Pre-earthquake magnetic pulses

J. Scoville, J. Heraud, F. Freund

Research output: Contribution to journalArticlepeer-review

21 Scopus citations


A semiconductor model of rocks is shown to describe unipolar magnetic pulses, a phenomenon that has been observed prior to earthquakes. These pulses are suspected to be generated deep in the Earth's crust, in and around the hypocentral volume, days or even weeks before earthquakes. Their extremely long wavelength allows them to pass through kilometers of rock. Interestingly, when the sources of these pulses are triangulated, the locations coincide with the epicenters of future earthquakes. We couple a drift-diffusion semiconductor model to a magnetic field in order to describe the electromagnetic effects associated with electrical currents flowing within rocks. The resulting system of equations is solved numerically and it is seen that a volume of rock may act as a diode that produces transient currents when it switches bias. These unidirectional currents are expected to produce transient unipolar magnetic pulses similar in form, amplitude, and duration to those observed before earthquakes, and this suggests that the pulses could be the result of geophysical semiconductor processes.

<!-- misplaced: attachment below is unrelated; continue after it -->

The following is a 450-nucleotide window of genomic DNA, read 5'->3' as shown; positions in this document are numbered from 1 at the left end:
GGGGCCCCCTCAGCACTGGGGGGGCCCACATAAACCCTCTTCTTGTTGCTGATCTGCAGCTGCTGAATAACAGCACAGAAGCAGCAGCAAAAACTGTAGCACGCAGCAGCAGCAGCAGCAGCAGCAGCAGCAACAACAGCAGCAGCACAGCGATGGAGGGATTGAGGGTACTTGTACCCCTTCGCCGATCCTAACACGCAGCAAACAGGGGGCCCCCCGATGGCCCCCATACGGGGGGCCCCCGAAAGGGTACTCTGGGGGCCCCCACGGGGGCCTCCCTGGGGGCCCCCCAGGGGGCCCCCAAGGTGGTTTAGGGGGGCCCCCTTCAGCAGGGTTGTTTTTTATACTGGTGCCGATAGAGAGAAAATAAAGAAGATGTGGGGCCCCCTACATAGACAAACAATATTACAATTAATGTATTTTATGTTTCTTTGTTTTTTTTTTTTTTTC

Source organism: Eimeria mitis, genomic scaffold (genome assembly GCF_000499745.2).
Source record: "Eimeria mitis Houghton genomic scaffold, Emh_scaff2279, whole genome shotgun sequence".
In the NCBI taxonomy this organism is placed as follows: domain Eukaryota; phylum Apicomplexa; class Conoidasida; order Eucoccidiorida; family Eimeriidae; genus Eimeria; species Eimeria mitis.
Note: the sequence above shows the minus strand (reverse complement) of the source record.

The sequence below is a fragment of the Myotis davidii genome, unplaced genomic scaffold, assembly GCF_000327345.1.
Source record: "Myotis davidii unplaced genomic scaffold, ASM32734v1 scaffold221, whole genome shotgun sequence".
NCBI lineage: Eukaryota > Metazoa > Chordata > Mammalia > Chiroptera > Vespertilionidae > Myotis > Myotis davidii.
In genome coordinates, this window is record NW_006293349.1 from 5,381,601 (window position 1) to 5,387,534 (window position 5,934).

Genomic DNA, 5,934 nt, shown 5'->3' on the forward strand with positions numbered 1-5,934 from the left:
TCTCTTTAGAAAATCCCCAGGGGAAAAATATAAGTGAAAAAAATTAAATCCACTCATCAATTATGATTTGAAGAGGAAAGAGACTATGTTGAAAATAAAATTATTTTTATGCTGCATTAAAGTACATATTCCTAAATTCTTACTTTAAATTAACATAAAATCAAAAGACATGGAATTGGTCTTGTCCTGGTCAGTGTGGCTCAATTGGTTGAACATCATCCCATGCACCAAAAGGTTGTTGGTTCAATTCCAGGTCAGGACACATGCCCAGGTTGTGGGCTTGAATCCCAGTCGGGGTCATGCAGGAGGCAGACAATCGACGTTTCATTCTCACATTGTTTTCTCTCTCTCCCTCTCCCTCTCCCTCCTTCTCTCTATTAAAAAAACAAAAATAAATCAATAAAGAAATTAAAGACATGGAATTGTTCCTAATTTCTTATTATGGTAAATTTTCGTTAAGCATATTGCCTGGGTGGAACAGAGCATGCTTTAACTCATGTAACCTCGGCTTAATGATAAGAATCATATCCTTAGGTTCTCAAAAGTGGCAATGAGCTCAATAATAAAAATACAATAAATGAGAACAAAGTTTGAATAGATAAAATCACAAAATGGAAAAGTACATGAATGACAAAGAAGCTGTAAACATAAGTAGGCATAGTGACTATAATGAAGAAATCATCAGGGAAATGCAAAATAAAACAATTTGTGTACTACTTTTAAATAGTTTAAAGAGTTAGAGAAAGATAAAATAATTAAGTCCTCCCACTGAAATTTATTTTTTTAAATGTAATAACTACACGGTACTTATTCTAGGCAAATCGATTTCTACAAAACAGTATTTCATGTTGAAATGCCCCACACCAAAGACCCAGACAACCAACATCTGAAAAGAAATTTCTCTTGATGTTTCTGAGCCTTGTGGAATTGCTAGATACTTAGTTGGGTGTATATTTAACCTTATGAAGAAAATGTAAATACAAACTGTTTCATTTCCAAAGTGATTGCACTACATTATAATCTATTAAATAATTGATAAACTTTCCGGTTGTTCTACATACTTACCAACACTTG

Original languageEnglish
Pages (from-to)1873-1880
Number of pages8
JournalNatural Hazards and Earth System Science
Issue number8
StatePublished - 20 Aug 2015
Externally publishedYes


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